Fortunately, there is some reason to be optimistic. While the women’s movement has long inspired and supported the queer movements in India, there were and are points of differences as well. The emergence of queer feminism and trans feminism may help address these differences, at least to the extent of ‘agreeing to disagree’. The lead story in this issue of Varta, Dhrubo Jyoti’s Queer, Dalit and Questioning talks about a nascent dialogue that has developed over the last year between the queer and Dalit movements. Even the broadening of the support base for the campaign against Section 377, Indian Penal Code since the Supreme Court judgment in December 2013 is likely a sign of greater give and take.
More recently, Kolkata has seen efforts by an educational institution, its affiliates and NGOs to promote legal education among trans persons. Even at an early stage, it is clear that all parties involved will have to learn and unlearn many notions about each other and deal with unexpected hurdles through patience and flexibility to make the programme a success. Moreover, the educational institutions interested in becoming trans inclusive will do better than to see this process as a one-way flow of charity. They should see this as an opportunity to enrich their own knowledge bank through the life experiences of trans persons.
|A participant at the '5th Miss Trans Queen|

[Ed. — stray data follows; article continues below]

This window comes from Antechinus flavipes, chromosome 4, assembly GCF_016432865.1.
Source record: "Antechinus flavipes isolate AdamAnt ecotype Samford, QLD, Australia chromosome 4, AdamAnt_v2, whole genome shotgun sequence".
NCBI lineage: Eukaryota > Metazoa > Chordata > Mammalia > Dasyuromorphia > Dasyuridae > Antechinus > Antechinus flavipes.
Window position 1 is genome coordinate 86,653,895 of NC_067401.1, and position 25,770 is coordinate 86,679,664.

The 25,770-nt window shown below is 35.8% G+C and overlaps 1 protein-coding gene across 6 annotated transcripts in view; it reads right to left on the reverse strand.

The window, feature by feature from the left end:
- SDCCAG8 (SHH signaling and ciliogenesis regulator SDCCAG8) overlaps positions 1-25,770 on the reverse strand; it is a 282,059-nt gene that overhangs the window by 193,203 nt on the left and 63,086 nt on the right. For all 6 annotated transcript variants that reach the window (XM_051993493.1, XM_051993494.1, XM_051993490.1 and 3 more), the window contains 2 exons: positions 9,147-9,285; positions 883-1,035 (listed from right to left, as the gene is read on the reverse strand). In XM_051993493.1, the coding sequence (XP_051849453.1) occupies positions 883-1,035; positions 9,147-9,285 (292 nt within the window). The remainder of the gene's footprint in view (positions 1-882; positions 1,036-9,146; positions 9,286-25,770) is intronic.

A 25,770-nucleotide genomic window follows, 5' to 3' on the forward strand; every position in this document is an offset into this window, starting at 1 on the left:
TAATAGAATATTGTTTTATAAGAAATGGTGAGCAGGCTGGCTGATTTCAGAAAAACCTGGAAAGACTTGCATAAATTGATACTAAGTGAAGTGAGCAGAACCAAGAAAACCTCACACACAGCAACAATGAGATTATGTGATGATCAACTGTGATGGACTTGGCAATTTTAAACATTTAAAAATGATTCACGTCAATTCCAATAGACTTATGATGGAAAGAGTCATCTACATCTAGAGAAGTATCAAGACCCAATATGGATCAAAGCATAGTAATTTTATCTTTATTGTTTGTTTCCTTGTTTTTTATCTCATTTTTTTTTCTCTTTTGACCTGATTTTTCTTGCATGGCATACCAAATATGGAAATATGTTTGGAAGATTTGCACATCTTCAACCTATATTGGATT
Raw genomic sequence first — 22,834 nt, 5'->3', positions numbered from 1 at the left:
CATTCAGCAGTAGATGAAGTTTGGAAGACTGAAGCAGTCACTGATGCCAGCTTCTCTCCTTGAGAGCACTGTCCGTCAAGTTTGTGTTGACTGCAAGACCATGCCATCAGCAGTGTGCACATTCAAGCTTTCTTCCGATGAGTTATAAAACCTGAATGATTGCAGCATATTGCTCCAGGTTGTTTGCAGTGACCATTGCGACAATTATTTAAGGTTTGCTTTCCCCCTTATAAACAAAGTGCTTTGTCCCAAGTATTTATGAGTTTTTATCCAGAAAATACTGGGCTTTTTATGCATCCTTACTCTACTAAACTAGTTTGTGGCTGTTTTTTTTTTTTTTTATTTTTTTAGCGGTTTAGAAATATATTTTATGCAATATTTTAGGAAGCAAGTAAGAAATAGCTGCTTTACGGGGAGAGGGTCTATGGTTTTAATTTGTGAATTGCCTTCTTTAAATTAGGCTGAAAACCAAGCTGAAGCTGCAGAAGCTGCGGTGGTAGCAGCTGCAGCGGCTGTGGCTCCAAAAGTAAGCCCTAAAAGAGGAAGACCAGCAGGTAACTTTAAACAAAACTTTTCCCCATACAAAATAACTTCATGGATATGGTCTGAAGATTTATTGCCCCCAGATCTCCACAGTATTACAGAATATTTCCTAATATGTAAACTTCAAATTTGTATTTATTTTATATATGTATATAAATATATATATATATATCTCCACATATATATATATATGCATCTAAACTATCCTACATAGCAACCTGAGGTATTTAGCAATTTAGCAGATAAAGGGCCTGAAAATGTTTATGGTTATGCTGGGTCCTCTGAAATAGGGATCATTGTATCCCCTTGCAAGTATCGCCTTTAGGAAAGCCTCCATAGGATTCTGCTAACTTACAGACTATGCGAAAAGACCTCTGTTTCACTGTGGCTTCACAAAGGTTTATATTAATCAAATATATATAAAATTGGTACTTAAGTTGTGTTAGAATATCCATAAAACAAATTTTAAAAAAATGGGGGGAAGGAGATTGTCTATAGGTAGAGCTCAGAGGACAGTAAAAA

Contest North-East India' held at Imphal
Photo courtesy: AMaNA
Earlier this month the Karnataka state government promised the Karnataka High Court that it would remove the word ‘eunuch’ within the next six months from Section 36A of the Karnataka Police Act, 1963 (the section itself was added only in 2011). In almost a throwback to the colonial Criminal Tribes Act, this section provides arbitrary powers to the police to track and control the movements of Hijras and other trans women based on presumptions that their activities are bound to be criminal. While the state government’s decision was a heartening legal development for trans women, the petitioners seeking the legal reform (Karnataka Sexual Minorities Forum) wanted the entire section to be deleted because even after the removal of the term ‘eunuch’ and its replacement by ‘any person’ it would remain just as unconstitutional and retain the potential to harass not just trans women but other queer people and marginalized groups as well. Broader perspectives such as these are bound to serve the cause of intersectionality much better.
Similarly, if we turn our gaze to the North-East, the ‘5th Miss Trans Queen Contest North-East India’ held on December 28, 2015 in Imphal, Manipur continued its tradition of combining protest with a celebration of femininities (see photograph above). In a similar vein, this issue’s article Salt, Pepper and Sex – on the Table! focuses on a calendar that ‘sexualizes’ the contemporary discourse on sexuality and celebrates the diversity of sexual acts possible (consent presumed). Yes, even sexual acts can have a social hierarchy in terms of ‘decency’ and in comparison with the ‘nobility of love’ and this too can be grounds for stigma and discrimination, which should be questioned, perhaps through an intersection between photography, activism and self-reflection on one’s hypocrisies.
Pawan Dhall aspires to be a rainbow journalist and believes in taking a stand, even if it’s on the fence – the view is better from there!